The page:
LARUE, AUGUSTE (baptized Auguste-Édouard), businessman and jp; b. 16 Oct. 1814 at Quebec, son of Olivier Larue, master stonemason, and Marie-Marguerite Robichaux; m. 24 Feb. 1840 Maria Jane McClaren in Trois-Rivières, Lower Canada, and they had three sons and four daughters; d. 3 Nov. 1900 at Quebec and was buried in Trois-Rivières.
Auguste Larue entered the world of business in Trois-Rivières shortly before 1840, opening a shop that specialized in church supplies. The enterprise seems to have brought him debt rather than profit, however, for in 1850 he had to hand over his assets to his creditors. After the failure of this venture, he left commerce for industry and for two decades his name was associated with the development of ironworks in the Saint-Maurice region. In June 1853 he founded A. Larue et Compagnie with Joseph-Édouard Turcotte* and George Benson Hall*. Larue was manager of this firm, which built the complex known as the Radnor ironworks, near Trois-Rivières, investing over $100,000. From the start it specialized in manufacturing wheels for railway cars, which were sold to the Grand Trunk in Montreal. Jobs were provided for 120 workers, all lodged in a town of about 50 houses owned by the company. In addition, there were some 300 seasonal workers, mostly farmers from the surrounding area, who supplied iron ore and charcoal to the company. Given the size of the fixed capital and the number of jobs created, the Radnor ironworks was the most important of its kind in Lower Canada at the time.
In 1866, however, Larue was unable to repay debts incurred by the enterprise during previous years and was forced to declare bankruptcy. The ironworks was sold to Edward Burstall, Hall’s business agent. Five years later, Hall would take full possession of it. Now ruined, Larue none the less was planning to put up a blast-furnace at Saint-Tite. Construction began in 1869 and by the end of the following year the furnace was in operation. In 1872 Larue, who was plagued with lawsuits because of his debts, watched his establishment burn to the ground in a disastrous fire. Interested in the large wood and charcoal reserves that Larue had accumulated, Hall took over the Saint-Tite venture, paying off his debt.
Although Larue deserved his tarnished reputation as a business manager, he had shown himself a man of ambition and initiative, an able tactician who enjoyed the support and confidence of those around him. During the construction of the Radnor ironworks, he had managed to acquire several thousand arpents of land suitable for agriculture in the nearby seigneury of Cap-de-la-Madeleine. When Hall’s business went into receivership in 1856 – threatening the financial basis of the ironworks – Larue skilfully conducted negotiations with creditors and suppliers and saved the operation from being shut down. At the same time he was developing strategies for financing the ironworks through the participation of the Saint-Maurice business community. Having recruited the necessary support, he built a rolling-mill in 1861, and a foundry to make train wheels in Trois-Rivières four years later. At Saint-Tite, Larue had displayed considerable acumen in obtaining government lands and getting financial backing. He first obtained the consent of the farming community at Saint-Tite to exploit without charge any iron ore found on their lands. He managed in this way to secure rights on about 40,000 arpents and the community support needed to build the blast-furnace. He was then able to get the government to grant him more than 7,000 arpents in Saint-Tite – land rich in wood and iron ore – without provoking an angry outburst from the proponents of colonization. He also gave enough financial backing to attract other capital to the project.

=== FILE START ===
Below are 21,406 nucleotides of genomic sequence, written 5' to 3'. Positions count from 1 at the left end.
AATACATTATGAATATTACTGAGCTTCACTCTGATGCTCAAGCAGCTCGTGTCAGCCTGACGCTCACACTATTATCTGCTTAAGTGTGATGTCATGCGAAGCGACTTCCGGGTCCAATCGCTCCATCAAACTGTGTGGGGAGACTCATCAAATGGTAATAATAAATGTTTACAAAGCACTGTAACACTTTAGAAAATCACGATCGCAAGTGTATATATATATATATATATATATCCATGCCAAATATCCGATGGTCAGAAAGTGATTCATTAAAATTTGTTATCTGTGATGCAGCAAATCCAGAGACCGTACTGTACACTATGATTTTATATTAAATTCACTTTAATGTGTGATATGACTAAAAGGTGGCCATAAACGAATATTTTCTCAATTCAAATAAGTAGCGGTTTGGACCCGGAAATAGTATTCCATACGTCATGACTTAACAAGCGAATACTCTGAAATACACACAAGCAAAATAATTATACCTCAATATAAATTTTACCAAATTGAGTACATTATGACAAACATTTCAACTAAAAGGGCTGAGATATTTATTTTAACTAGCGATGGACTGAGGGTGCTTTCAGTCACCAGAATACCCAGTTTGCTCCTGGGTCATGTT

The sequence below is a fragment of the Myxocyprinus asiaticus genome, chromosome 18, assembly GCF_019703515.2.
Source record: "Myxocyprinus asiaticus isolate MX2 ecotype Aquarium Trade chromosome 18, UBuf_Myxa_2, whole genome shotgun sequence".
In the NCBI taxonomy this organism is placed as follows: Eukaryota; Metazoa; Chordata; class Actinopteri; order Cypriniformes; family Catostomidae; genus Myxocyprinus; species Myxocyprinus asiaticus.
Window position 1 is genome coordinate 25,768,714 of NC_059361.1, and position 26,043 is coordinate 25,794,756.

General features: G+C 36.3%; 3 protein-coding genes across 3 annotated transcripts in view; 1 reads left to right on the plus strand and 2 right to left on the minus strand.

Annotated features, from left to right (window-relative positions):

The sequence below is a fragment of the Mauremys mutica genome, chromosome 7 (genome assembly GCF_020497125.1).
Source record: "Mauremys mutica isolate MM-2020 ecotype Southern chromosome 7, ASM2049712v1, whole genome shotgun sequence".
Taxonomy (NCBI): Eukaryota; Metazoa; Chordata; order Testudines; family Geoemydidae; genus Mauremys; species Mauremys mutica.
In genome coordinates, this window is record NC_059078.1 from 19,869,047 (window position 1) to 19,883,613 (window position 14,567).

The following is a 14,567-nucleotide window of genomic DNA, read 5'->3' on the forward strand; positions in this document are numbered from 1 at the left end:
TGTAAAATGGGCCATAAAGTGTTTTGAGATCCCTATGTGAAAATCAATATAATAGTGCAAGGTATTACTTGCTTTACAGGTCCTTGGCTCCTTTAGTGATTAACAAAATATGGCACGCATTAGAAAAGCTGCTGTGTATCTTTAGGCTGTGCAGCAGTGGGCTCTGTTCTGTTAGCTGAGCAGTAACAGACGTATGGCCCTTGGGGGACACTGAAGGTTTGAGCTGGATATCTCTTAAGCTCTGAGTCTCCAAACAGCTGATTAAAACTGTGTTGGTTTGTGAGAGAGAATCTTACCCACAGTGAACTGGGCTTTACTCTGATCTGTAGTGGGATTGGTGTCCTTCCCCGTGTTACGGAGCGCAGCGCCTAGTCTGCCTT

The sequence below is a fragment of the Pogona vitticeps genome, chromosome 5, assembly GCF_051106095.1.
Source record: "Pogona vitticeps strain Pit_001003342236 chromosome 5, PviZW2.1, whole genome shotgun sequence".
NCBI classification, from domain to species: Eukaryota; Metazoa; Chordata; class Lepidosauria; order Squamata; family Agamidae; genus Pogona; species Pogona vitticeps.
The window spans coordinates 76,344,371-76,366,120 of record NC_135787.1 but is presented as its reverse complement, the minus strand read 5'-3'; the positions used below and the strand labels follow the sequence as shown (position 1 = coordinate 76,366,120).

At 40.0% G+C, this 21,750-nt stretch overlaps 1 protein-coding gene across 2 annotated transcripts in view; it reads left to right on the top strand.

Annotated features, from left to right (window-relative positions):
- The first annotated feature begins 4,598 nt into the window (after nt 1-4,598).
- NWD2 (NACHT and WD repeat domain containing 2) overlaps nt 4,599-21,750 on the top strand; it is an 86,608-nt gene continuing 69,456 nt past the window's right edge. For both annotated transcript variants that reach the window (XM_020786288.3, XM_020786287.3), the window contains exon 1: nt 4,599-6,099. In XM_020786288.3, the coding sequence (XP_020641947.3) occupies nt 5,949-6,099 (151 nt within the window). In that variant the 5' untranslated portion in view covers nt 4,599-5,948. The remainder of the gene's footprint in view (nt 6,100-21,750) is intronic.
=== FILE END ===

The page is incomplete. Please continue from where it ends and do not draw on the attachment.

After the failure of the Saint-Tite ironworks, Larue retired from business. He had shown great astuteness in launching industrial enterprises, although under his administration they all went bankrupt. Until 1866 he retained the commission of the peace that he had received in 1867, and like many other businessmen in the community he was an active member of the Société Saint-Jean-Baptiste in Trois-Rivières, serving several times as its president. With the progress of his career he had earned his fellow citizens’ respect as a pioneer of industrial development in the region.
ANQ-MBF, CE-48, 24 févr. 1840; CN1-49, 27 nov. 1866; CN1-52, 23 févr. 1840. ANQ-Q, CE1-1, 17 oct. 1814; CN1-49, 14 févr. 1856; CN1-67, 24 oct., 27 déc. 1872; CN1-232, 25 juin 1853. Arch. du Centre de recherches en études québécoises (Trois-Rivières, Qué.), Dossier Auguste Larue. Arch. du monastère des ursulines (Trois-Rivières), Reg. des sépultures, 6 nov. 1900. NA, RG 31, C1, 1861, Saint-Maurice; 1871, Saint-Tite. L’Ère nouvelle (Trois-Rivières), 12 mai 1862. L’Événement, 10 nov. 1900. Le Journal des Trois-Rivières, 1er déc. 1865. C.-A. Fortin et Benoît Gauthier, “Les entreprises sidérurgiques mauriciennes au XIXe siècle: approvisionnement en matières premières, biographies d’entrepreneurs, organisation et financement des entreprises” (rapport de recherche, univ. du Québec, Trois-Rivières, 1986). Benjamin Sulte, Mélanges historiques . . . , Gérard Malchelosse, édit. (21v., Montréal, 1918–34), 18: 84.